Dance Teacher Resources

Ballet: Method to Method

By Laura Di Orio.

Ballet has been around since the Italian Renaissance courts of the 15th century. It has shifted and molded according to history and the different cultures and people who have embraced the art form, and its traditions continue to be taught and learned all over the world. Over the centuries of ballet’s worldwide travels, several different schools, or methods, have been established, each one with its own notable characteristics and stylistic differences. Here, Dance Informa looks at several of those schools of ballet and what sets each apart.

The French School

From Italy, ballet spread to the French courts during the time of Louis XIV, in the 17th century. Seeing as the majority of the ballet vocabulary is in French, this shows that this time in history was very important in the development of the art form. The French School of ballet training stresses cleanness, fluidity and elegance. As the focus of this technique is on great speed and quantity of steps, the music is played more slowly.

Famed dancer Rudolf Nureyev, who also directed the Paris Opera Ballet, played a major role in defining and leading the French School of ballet. During the time of his leadership at Paris Opera Ballet, Nureyev also choreographed alternate versions of such classic ballets as La Bayadère, Swan Lake, Romeo and Juliet, Raymonda, Cinderella and Sleeping Beauty.

Bournonville Method

The Bournonville ballet technique was devised by Dane August Bournonville, who trained with his father, Antoine, and other French ballet masters. He was strongly influenced by the French School of ballet. Some characteristics of the Bournonville method include: a graceful épaulement, with the upper body often twisting toward the working leg; a lowered eye-line to exude kindness; extreme attention to the placement of the arms (often in a preparatory fifth position); quick footwork; a contrast between the speed of the legs and the grace of the upper body; pirouettes in a low leg position; and little visible effort.

Dancers such as Erik Bruhn, Nikolaj Hübbe and Johan Kobborg were trained in the Bournonville method, and the Royal Danish Ballet, which originated in 1748 and was once directed by Bournonville, still contains many Bournonville ballets in its current repertoire.

Vaganova Method

Agrippian Vaganova, a Russian ballet dancer born in 1879, devised her own method of teaching ballet, now known as Vaganova technique. A dancer with the Marinsky Ballet, Vaganova retired early in her career, in 1916, to focus on her teaching. Qualities in the Vaganova method include expressiveness of port de bras, where all parts of the arm (from hand to elbow to shoulder) are important; extreme flexibility, but in an artful way; and a mobile lower back. Dancers trained in this technique are taught to be strong and clean, without stiffness.

Some of the greatest dancers, including Anna Pavlova, Natalia Makarova, Nureyev and Mikhail Baryshnikov, were trained through Vaganova’s pedagogy. Vaganova believed in precision within the teacher’s instruction, and the Vaganova Ballet Academy continues to have high demands for its students.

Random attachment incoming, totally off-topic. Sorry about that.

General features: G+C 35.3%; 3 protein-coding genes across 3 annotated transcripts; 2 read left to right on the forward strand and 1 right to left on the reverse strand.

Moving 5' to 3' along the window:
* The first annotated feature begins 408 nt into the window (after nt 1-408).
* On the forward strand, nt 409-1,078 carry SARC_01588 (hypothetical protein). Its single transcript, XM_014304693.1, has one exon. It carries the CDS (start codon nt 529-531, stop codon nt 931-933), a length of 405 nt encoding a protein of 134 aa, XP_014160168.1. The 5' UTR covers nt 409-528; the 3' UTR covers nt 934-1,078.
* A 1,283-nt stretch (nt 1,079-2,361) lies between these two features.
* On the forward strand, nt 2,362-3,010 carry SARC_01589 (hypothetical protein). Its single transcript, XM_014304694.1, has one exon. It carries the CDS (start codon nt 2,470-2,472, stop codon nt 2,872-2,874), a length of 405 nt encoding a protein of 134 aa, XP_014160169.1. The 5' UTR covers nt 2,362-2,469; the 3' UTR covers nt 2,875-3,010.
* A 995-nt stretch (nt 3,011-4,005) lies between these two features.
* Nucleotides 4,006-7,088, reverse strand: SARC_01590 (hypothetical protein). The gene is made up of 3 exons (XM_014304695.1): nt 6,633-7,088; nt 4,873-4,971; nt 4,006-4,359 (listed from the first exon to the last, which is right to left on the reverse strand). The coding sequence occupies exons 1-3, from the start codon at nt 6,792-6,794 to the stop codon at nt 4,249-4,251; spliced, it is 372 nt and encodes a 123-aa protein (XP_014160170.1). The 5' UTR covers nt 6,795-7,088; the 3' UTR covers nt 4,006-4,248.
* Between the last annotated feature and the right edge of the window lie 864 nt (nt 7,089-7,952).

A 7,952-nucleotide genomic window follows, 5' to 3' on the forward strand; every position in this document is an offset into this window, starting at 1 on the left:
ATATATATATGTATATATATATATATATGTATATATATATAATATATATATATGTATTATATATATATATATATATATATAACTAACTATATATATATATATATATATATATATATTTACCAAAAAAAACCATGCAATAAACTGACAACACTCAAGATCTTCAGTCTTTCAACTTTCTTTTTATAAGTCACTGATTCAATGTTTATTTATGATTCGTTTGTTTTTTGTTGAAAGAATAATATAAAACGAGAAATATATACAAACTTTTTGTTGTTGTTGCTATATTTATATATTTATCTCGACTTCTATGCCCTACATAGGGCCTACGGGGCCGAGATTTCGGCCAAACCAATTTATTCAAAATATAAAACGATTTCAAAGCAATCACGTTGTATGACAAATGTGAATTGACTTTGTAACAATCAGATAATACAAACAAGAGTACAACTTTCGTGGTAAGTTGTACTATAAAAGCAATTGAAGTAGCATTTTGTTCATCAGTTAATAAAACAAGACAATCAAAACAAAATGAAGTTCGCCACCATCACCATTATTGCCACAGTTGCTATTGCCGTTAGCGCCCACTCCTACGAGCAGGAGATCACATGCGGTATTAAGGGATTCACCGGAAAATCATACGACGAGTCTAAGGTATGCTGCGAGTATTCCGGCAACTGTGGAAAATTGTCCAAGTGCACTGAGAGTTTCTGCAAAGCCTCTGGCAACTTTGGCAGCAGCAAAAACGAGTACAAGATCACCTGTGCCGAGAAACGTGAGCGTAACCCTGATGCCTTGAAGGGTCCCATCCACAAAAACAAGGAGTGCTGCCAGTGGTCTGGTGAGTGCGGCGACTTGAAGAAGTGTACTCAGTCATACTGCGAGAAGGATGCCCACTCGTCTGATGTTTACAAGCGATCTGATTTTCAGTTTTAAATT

Cecchetti Method

The Cecchetti method of ballet technique was formed by Enrico Cecchetti, an Italian ballet master. Its focus lies mainly in anatomy, and the hope for those studying the method is that they learn to dance by internalizing rather than just imitating. Qualities of the Cecchetti method include: balance, poise, line, strength, elevation, elasticity, musicality, artistry, clarity and purity.

The Cecchetti training system has levels from beginner to professional, and during this progression new movements are only added once other movements have been mastered and refined. The hope within this training system is that dancers become well-rounded and versatile.

Royal Academy of Dance

The Royal Academy of Dance (RAD), an international dance examination board, was established in London, England, in 1920. Its method of ballet is known as the English style and is a merging of Italian, French, Danish and Russian methods. RAD’s focus is on attention to detail when learning ballet’s basic technique. As a result, progression from level to level in this method is slow, as difficult steps are only taught once a maximum level of technique is achieved.

The RAD offers two training programs for students: the Graded Examination Syllabus, which consists of 10 levels and incorporates classical ballet, free movement and character dance; and the Vocational Graded Syllabus, a more demanding, ballet-focused path designed for older children and young adults who desire a career in professional dance.

Balanchine Method

A more recent ballet style in the history of ballet is the Balanchine method, a style invented by choreographer George Balanchine and one most widely used in the United States. Dancers trained in the Balanchine method are taught to utilize more space in less time, which results in increased speed, height and length. Characteristics of this style include: extreme speed, a deep plié, an emphasis on line, en dehors pirouettes taken from a lunge in fourth position with a straight back leg and an athletic dance quality.

Balanchine leaned toward a more neoclassical style, with a focus more on the dance and less on a plot. Today, the Balanchine method is taught at the School of American Ballet, the official school of New York City Ballet, as well as at the schools of Miami City Ballet and Pennsylvania Ballet, among others.

Top photo: © Andrew Ross |

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